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Marihuana, A Signal of Misunderstanding - Table of Contents

The National Commission on Marihuana and Drug Abuse

Marihuana - A Signal of Misunderstanding.

Chapter II

marihuana use and its effects

Subjective Effects

A description of an individual's feelings and state of consciousness as affected by low doses of marihuana is difficult; the condition is not similar to usual waking states and is the result of a highly individual experience. Perhaps the closest analogies are the experience of day dreaming or the moments just prior to falling asleep. The effect is not constant and a cyclical waxing and waning of the intensity of the intoxication occurs periodically.

At low, usual "social" doses, the intoxicated individual may experience an increased sense of well-being; initial restlessness and hilarity followed by a dreamy, carefree state of relaxation; alteration of sensory perceptions including expansion of space and time; and a more vivid sense of touch, sight, smell, taste, and sound; a feeling of hunger, especially a craving for sweets; and subtle changes in thought formation and expression. To an unknowing observer, an individual in this state of consciousness would not appear noticeably different from his normal state.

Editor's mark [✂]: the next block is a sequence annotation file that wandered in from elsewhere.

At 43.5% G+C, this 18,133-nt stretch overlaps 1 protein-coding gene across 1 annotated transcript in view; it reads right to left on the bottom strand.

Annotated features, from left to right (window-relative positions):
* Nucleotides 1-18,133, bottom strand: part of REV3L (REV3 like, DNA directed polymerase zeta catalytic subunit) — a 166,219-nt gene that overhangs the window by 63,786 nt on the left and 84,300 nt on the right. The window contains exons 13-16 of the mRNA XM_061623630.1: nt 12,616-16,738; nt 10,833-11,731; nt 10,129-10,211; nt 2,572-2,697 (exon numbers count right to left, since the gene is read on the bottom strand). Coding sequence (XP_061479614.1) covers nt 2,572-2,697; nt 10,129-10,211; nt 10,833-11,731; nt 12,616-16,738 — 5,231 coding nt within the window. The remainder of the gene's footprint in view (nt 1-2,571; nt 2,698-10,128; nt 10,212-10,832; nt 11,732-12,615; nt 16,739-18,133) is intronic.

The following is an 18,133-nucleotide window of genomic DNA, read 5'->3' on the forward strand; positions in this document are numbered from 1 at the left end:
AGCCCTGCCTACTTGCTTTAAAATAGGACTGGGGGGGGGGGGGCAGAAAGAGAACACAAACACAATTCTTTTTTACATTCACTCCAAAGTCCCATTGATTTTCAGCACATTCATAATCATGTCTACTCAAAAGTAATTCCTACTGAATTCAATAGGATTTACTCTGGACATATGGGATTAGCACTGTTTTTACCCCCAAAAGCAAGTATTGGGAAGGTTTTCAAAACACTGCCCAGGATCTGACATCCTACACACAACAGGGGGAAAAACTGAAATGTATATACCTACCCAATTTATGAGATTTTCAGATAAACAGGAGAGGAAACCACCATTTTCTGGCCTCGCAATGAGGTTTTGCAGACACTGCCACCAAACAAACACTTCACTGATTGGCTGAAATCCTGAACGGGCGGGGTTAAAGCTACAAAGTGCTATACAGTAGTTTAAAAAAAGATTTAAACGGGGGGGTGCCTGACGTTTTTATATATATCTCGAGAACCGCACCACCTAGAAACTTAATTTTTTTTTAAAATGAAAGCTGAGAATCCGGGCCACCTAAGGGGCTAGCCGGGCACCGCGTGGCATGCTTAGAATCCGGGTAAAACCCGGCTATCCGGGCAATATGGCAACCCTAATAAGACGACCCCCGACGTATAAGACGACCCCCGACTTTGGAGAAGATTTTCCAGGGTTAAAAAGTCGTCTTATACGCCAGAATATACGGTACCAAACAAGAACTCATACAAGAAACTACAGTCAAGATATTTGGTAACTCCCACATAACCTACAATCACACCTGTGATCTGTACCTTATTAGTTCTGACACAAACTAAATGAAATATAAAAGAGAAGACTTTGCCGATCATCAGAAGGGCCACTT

At higher, moderate doses, these same reactions are intensified but the changes in the individual would still be scarcely noticeable to an observer. The individual may experience rapidly changing emotions, changing sensory imagery, dulling of attention, more altered thought formation and expression such as fragmented thought, flight of ideas, impaired immediate memory, disturbed associations, altered sense of self-identity and, to some, a perceived feeling of enhanced insight.

At very high doses, psychotomimetic phenomena may be experienced. These, include distortions of body image, loss of personal identity, sensory and mental illusions, fantasies and hallucinations.

Nearly all persons who continue to use marihuana describe these usual effects in largely pleasurable terms. However, others might call some of these same effects unpleasant or undesirable.

As discussed earlier, a wide range of extra-drug factors also influences marihuana's effects. The more the individual uses marihuana and the longer he has been using it, the more likely the experiences will be predominantly pleasurable, and the less likely the effects will be unpleasant. An increasing sensitization to those effects viewed as pleasant occurs as the user has more experience with the drug.

Persons subject to unpleasant reactions may eliminate themselves from the using group although the occasional experience of an unpleasant effect does not always discourage use.


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